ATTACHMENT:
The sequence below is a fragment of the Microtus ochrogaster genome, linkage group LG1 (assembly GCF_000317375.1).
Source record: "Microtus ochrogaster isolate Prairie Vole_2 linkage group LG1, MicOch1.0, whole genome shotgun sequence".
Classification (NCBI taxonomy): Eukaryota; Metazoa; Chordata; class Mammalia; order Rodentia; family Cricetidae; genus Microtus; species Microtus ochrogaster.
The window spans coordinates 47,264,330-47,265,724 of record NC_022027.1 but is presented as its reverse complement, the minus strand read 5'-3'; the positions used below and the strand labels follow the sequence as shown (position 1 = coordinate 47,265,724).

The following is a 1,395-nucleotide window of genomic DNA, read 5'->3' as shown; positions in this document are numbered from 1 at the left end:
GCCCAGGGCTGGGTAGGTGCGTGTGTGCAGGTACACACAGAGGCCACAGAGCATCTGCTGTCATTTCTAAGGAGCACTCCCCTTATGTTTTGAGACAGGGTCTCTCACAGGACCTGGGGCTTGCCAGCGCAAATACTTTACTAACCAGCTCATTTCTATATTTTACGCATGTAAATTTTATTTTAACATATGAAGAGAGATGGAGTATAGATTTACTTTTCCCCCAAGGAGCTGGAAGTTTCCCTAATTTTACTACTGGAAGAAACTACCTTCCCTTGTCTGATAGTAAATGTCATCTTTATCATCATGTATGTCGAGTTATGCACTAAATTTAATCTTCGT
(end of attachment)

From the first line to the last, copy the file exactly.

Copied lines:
The sequence below is a fragment of the Microtus ochrogaster genome, linkage group LG1 (assembly GCF_000317375.1).
Source record: "Microtus ochrogaster isolate Prairie Vole_2 linkage group LG1, MicOch1.0, whole genome shotgun sequence".
Classification (NCBI taxonomy): Eukaryota; Metazoa; Chordata; class Mammalia; order Rodentia; family Cricetidae; genus Microtus; species Microtus ochrogaster.
The window spans coordinates 47,264,330-47,265,724 of record NC_022027.1 but is presented as its reverse complement, the minus strand read 5'-3'; the positions used below and the strand labels follow the sequence as shown (position 1 = coordinate 47,265,724).

The following is a 1,395-nucleotide window of genomic DNA, read 5'->3' as shown; positions in this document are numbered from 1 at the left end:
GCCCAGGGCTGGGTAGGTGCGTGTGTGCAGGTACACACAGAGGCCACAGAGCATCTGCTGTCATTTCTAAGGAGCACTCCCCTTATGTTTTGAGACAGGGTCTCTCACAGGACCTGGGGCTTGCCAGCGCAAATACTTTACTAACCAGCTCATTTCTATATTTTACGCATGTAAATTTTATTTTAACATATGAAGAGAGATGGAGTATAGATTTACTTTTCCCCCAAGGAGCTGGAAGTTTCCCTAATTTTACTACTGGAAGAAACTACCTTCCCTTGTCTGATAGTAAATGTCATCTTTATCATCATGTATGTCGAGTTATGCACTAAATTTAATCTTCGT